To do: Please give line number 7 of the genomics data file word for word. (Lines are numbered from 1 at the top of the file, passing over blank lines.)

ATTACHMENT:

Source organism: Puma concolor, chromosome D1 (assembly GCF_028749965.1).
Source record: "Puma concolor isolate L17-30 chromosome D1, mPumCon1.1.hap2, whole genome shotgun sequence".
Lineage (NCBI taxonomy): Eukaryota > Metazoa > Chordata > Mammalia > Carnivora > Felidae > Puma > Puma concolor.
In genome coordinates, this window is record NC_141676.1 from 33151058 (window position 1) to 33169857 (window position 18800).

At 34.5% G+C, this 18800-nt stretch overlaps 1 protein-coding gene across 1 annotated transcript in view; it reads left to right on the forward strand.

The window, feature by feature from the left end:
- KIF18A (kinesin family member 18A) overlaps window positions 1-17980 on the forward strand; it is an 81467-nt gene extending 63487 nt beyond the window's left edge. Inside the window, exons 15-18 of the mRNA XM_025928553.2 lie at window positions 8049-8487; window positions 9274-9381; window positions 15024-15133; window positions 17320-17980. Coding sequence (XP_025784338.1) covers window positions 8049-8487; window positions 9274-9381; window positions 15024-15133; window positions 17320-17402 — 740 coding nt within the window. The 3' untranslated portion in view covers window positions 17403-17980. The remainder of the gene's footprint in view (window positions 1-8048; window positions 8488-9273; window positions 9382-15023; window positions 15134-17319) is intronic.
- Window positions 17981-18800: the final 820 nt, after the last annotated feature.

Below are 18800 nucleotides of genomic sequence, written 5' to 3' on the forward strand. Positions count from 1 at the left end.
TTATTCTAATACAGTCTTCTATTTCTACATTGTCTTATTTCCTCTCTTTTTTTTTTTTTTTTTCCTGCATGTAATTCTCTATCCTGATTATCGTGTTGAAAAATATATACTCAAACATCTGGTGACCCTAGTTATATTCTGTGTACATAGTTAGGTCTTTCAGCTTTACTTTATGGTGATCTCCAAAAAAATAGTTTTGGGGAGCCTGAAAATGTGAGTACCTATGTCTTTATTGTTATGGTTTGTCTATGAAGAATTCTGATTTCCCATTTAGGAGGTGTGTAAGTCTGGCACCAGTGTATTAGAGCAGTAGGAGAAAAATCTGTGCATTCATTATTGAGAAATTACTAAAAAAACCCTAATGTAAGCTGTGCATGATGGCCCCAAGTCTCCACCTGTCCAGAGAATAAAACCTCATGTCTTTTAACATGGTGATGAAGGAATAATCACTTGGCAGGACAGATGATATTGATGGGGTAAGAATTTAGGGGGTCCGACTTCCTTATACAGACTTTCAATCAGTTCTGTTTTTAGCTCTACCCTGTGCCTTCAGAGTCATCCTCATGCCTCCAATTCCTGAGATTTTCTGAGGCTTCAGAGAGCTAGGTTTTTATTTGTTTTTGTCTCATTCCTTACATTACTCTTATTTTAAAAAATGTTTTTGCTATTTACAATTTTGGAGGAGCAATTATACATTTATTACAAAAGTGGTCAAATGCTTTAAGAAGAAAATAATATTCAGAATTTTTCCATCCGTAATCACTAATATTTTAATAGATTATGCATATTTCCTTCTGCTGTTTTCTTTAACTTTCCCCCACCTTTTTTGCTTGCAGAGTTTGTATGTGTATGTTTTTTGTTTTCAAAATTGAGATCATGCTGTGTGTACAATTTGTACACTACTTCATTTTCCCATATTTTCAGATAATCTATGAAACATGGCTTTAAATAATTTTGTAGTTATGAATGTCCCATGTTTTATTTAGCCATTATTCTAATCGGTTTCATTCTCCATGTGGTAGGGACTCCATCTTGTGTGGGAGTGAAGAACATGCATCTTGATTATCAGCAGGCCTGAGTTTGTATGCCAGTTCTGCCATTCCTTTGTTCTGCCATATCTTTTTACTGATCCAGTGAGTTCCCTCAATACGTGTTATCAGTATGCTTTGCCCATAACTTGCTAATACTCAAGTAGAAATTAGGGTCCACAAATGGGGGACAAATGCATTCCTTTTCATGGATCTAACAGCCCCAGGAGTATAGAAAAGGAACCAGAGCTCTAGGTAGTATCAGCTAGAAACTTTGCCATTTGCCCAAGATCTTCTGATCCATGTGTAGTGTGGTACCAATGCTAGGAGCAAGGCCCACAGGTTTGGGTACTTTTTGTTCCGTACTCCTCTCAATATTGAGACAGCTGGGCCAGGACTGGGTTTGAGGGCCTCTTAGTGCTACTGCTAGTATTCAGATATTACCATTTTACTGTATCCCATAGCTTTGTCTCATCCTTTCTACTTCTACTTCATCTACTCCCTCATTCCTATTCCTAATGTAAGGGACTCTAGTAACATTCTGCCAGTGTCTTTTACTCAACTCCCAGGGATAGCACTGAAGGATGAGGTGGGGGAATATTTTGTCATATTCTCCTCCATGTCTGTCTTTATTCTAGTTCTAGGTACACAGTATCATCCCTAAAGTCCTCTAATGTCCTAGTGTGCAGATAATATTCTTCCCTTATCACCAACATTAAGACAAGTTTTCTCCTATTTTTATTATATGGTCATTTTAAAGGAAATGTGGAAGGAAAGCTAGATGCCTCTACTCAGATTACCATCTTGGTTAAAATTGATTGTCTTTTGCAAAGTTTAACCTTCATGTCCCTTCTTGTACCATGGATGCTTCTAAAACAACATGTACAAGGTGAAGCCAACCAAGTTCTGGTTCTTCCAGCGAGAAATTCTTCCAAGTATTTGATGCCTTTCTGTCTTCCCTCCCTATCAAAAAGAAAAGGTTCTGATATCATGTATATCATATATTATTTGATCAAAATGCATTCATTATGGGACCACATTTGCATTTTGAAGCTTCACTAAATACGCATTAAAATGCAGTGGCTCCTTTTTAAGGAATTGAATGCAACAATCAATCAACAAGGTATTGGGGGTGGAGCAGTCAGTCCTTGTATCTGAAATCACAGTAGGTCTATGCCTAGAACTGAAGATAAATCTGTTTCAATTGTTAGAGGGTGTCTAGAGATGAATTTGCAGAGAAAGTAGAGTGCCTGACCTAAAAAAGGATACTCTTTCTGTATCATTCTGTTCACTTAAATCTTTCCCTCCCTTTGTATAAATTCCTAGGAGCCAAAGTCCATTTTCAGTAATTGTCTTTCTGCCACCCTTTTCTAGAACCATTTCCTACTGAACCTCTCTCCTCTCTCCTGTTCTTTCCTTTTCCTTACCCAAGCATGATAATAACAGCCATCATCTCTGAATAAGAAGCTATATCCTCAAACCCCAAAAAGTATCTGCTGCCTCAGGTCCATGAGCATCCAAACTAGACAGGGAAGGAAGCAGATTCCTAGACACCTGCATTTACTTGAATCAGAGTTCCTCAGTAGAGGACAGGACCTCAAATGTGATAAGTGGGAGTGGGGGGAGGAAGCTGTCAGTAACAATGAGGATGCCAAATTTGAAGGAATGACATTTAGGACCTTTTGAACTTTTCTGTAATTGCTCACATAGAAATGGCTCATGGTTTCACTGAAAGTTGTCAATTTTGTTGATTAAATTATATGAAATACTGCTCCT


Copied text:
- KIF18A (kinesin family member 18A) overlaps window positions 1-17980 on the forward strand; it is an 81467-nt gene extending 63487 nt beyond the window's left edge. Inside the window, exons 15-18 of the mRNA XM_025928553.2 lie at window positions 8049-8487; window positions 9274-9381; window positions 15024-15133; window positions 17320-17980. Coding sequence (XP_025784338.1) covers window positions 8049-8487; window positions 9274-9381; window positions 15024-15133; window positions 17320-17402 — 740 coding nt within the window. The 3' untranslated portion in view covers window positions 17403-17980. The remainder of the gene's footprint in view (window positions 1-8048; window positions 8488-9273; window positions 9382-15023; window positions 15134-17319) is intronic.